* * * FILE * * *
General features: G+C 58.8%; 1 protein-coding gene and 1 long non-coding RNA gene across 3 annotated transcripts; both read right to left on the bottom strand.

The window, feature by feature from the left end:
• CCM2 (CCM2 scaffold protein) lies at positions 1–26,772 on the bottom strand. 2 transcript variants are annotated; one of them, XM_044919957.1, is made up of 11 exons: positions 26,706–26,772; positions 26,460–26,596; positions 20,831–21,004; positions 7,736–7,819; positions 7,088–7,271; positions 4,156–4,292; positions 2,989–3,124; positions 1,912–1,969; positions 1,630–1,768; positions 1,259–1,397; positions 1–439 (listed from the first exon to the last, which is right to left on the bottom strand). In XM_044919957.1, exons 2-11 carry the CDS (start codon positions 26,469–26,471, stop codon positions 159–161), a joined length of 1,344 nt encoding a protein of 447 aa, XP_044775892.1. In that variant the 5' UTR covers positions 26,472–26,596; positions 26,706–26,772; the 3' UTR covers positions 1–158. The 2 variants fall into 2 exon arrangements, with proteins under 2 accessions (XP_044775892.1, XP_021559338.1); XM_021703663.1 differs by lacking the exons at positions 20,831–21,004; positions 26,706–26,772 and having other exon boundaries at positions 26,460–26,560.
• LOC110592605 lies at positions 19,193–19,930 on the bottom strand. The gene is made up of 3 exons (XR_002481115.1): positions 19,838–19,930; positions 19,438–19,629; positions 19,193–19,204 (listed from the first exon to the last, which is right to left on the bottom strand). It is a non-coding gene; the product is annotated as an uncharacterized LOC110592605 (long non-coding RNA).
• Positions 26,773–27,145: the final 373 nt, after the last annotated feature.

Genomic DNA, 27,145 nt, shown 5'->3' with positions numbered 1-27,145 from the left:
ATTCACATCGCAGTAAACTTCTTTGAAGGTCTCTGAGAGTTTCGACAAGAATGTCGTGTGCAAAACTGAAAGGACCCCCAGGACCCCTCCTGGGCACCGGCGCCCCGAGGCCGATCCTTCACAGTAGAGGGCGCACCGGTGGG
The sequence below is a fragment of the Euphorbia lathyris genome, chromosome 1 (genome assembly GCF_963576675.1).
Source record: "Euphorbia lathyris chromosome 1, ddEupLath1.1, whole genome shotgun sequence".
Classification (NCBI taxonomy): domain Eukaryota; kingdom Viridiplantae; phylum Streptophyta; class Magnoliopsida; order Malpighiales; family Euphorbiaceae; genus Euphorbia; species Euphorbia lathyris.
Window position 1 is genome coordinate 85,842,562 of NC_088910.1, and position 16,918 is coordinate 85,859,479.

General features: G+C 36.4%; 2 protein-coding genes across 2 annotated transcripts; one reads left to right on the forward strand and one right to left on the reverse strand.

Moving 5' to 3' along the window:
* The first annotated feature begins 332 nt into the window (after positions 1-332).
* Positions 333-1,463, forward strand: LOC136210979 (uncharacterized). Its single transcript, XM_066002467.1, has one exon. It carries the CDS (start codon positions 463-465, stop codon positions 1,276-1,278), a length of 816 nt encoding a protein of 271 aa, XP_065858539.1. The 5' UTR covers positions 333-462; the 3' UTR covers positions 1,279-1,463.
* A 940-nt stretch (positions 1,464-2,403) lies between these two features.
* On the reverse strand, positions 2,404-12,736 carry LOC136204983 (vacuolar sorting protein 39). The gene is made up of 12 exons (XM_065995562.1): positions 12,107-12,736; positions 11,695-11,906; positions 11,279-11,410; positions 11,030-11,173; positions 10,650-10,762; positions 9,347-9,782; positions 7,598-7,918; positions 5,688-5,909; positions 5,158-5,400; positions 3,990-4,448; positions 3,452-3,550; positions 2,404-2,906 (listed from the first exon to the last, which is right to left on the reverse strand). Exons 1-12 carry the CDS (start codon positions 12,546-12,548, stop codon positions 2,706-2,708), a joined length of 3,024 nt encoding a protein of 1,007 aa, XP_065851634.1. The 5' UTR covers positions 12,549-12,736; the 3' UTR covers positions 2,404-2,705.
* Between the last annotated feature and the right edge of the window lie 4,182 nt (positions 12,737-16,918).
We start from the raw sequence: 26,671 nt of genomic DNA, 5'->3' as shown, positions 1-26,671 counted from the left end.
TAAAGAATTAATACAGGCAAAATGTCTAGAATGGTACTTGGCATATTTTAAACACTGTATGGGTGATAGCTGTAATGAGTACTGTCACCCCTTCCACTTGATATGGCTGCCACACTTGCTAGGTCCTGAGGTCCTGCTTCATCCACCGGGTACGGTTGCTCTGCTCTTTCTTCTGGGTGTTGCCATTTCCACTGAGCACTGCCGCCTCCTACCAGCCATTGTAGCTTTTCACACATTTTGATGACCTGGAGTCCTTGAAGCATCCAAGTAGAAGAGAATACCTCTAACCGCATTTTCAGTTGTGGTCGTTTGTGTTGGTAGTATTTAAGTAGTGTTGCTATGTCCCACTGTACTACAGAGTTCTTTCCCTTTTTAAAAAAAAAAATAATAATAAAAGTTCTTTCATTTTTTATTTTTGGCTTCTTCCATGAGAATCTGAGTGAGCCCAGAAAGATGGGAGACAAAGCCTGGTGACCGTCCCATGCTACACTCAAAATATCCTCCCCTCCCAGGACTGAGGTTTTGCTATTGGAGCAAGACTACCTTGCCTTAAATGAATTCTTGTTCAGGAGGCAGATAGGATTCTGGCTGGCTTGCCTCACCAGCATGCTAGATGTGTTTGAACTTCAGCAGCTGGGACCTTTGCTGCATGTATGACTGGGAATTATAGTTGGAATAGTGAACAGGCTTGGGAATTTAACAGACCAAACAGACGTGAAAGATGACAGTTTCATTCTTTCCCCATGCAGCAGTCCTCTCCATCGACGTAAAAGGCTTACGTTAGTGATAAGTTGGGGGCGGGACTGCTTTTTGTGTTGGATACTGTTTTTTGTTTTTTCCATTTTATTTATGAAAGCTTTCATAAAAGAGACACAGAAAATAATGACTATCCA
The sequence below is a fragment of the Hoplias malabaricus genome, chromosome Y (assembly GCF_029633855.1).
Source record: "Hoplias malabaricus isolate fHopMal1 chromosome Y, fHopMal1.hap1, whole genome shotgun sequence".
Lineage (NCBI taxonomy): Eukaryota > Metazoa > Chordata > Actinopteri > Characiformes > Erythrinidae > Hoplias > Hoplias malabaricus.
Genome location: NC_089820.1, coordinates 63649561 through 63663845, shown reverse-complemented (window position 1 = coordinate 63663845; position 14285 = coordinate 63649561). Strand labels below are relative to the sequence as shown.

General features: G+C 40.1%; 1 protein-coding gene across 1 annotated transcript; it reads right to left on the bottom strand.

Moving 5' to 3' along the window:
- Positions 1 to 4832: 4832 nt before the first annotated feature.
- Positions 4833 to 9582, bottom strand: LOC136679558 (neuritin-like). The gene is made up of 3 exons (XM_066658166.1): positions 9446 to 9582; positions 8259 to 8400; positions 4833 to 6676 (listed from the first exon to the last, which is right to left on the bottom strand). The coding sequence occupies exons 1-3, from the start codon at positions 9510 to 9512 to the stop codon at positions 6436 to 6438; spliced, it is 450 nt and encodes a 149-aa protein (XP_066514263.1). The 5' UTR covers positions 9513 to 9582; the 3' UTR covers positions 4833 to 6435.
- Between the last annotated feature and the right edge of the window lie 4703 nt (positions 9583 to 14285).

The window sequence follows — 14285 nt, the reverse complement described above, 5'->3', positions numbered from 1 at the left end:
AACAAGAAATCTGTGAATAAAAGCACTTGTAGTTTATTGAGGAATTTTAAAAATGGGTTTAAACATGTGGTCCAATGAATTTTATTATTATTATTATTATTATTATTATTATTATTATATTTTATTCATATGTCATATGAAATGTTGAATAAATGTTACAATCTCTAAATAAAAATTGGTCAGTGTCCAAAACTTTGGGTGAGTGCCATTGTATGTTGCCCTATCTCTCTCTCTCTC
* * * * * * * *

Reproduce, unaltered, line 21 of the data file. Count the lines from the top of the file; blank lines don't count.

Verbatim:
The sequence below is a fragment of the Hoplias malabaricus genome, chromosome Y (assembly GCF_029633855.1).